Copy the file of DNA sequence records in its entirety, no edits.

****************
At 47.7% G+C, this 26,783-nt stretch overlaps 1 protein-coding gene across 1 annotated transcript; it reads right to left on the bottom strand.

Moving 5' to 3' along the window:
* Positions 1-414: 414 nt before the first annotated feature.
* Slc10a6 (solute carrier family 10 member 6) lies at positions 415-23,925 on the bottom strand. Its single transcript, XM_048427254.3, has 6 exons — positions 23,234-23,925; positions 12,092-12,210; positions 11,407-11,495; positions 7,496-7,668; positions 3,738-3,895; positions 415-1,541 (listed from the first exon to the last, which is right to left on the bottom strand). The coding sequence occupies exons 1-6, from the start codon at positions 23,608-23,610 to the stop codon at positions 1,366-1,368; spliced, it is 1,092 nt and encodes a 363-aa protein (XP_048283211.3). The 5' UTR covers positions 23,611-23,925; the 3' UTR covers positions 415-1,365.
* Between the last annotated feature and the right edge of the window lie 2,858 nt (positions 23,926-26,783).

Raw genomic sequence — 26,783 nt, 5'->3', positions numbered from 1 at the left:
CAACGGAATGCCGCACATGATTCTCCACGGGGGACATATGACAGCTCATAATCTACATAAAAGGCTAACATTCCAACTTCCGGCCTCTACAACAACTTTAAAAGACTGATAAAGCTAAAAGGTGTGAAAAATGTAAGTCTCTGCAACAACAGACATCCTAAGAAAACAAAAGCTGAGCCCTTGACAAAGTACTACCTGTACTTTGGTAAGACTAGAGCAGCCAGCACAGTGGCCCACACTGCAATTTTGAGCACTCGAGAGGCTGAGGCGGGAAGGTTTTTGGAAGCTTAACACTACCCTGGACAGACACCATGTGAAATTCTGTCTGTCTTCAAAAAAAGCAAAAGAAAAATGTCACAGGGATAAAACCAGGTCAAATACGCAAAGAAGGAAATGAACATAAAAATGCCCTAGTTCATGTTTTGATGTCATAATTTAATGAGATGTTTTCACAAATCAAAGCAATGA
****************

At 47.7% G+C, this 26,783-nt stretch overlaps 1 protein-coding gene across 1 annotated transcript; it reads right to left on the bottom strand.

Moving 5' to 3' along the window:
* Positions 1-414: 414 nt before the first annotated feature.
* Slc10a6 (solute carrier family 10 member 6) lies at positions 415-23,925 on the bottom strand. Its single transcript, XM_048427254.3, has 6 exons — positions 23,234-23,925; positions 12,092-12,210; positions 11,407-11,495; positions 7,496-7,668; positions 3,738-3,895; positions 415-1,541 (listed from the first exon to the last, which is right to left on the bottom strand). The coding sequence occupies exons 1-6, from the start codon at positions 23,608-23,610 to the stop codon at positions 1,366-1,368; spliced, it is 1,092 nt and encodes a 363-aa protein (XP_048283211.3). The 5' UTR covers positions 23,611-23,925; the 3' UTR covers positions 415-1,365.
* Between the last annotated feature and the right edge of the window lie 2,858 nt (positions 23,926-26,783).

Raw genomic sequence — 26,783 nt, 5'->3', positions numbered from 1 at the left:
CAACGGAATGCCGCACATGATTCTCCACGGGGGACATATGACAGCTCATAATCTACATAAAAGGCTAACATTCCAACTTCCGGCCTCTACAACAACTTTAAAAGACTGATAAAGCTAAAAGGTGTGAAAAATGTAAGTCTCTGCAACAACAGACATCCTAAGAAAACAAAAGCTGAGCCCTTGACAAAGTACTACCTGTACTTTGGTAAGACTAGAGCAGCCAGCACAGTGGCCCACACTGCAATTTTGAGCACTCGAGAGGCTGAGGCGGGAAGGTTTTTGGAAGCTTAACACTACCCTGGACAGACACCATGTGAAATTCTGTCTGTCTTCAAAAAAAGCAAAAGAAAAATGTCACAGGGATAAAACCAGGTCAAATACGCAAAGAAGGAAATGAACATAAAAATGCCCTAGTTCATGTTTTGATGTCATAATTTAATGAGATGTTTTCACAAATCAAAGCAATGA